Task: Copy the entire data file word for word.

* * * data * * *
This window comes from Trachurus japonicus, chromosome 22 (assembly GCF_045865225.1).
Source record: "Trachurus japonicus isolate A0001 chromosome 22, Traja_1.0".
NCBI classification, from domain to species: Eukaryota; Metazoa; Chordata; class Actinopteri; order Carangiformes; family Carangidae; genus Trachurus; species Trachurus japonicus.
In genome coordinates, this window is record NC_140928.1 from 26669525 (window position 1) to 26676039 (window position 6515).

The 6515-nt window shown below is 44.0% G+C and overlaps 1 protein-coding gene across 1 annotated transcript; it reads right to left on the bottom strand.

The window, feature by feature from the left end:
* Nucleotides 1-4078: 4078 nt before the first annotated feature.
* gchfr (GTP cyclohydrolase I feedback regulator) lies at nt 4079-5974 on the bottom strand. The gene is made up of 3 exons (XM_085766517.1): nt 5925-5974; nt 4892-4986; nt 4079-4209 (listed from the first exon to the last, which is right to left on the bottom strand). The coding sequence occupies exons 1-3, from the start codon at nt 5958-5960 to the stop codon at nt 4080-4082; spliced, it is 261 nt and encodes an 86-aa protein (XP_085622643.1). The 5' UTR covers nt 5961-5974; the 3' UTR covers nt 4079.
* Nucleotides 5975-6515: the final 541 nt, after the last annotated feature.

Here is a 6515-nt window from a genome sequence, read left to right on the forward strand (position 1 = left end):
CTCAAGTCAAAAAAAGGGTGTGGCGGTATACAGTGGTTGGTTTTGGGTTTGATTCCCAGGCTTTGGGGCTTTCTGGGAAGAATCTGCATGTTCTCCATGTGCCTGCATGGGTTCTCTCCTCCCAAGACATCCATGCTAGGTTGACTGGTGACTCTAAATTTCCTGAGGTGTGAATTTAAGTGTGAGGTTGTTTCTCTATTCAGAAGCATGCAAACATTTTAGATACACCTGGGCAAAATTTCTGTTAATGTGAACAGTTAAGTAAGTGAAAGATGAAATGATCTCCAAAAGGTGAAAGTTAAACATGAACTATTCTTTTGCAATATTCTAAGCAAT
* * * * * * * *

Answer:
This window comes from Trachurus japonicus, chromosome 22 (assembly GCF_045865225.1).
Source record: "Trachurus japonicus isolate A0001 chromosome 22, Traja_1.0".
NCBI classification, from domain to species: Eukaryota; Metazoa; Chordata; class Actinopteri; order Carangiformes; family Carangidae; genus Trachurus; species Trachurus japonicus.
In genome coordinates, this window is record NC_140928.1 from 26669525 (window position 1) to 26676039 (window position 6515).

The 6515-nt window shown below is 44.0% G+C and overlaps 1 protein-coding gene across 1 annotated transcript; it reads right to left on the bottom strand.

The window, feature by feature from the left end:
* Nucleotides 1-4078: 4078 nt before the first annotated feature.
* gchfr (GTP cyclohydrolase I feedback regulator) lies at nt 4079-5974 on the bottom strand. The gene is made up of 3 exons (XM_085766517.1): nt 5925-5974; nt 4892-4986; nt 4079-4209 (listed from the first exon to the last, which is right to left on the bottom strand). The coding sequence occupies exons 1-3, from the start codon at nt 5958-5960 to the stop codon at nt 4080-4082; spliced, it is 261 nt and encodes an 86-aa protein (XP_085622643.1). The 5' UTR covers nt 5961-5974; the 3' UTR covers nt 4079.
* Nucleotides 5975-6515: the final 541 nt, after the last annotated feature.

Here is a 6515-nt window from a genome sequence, read left to right on the forward strand (position 1 = left end):
CTCAAGTCAAAAAAAGGGTGTGGCGGTATACAGTGGTTGGTTTTGGGTTTGATTCCCAGGCTTTGGGGCTTTCTGGGAAGAATCTGCATGTTCTCCATGTGCCTGCATGGGTTCTCTCCTCCCAAGACATCCATGCTAGGTTGACTGGTGACTCTAAATTTCCTGAGGTGTGAATTTAAGTGTGAGGTTGTTTCTCTATTCAGAAGCATGCAAACATTTTAGATACACCTGGGCAAAATTTCTGTTAATGTGAACAGTTAAGTAAGTGAAAGATGAAATGATCTCCAAAAGGTGAAAGTTAAACATGAACTATTCTTTTGCAATATTCTAAGCAAT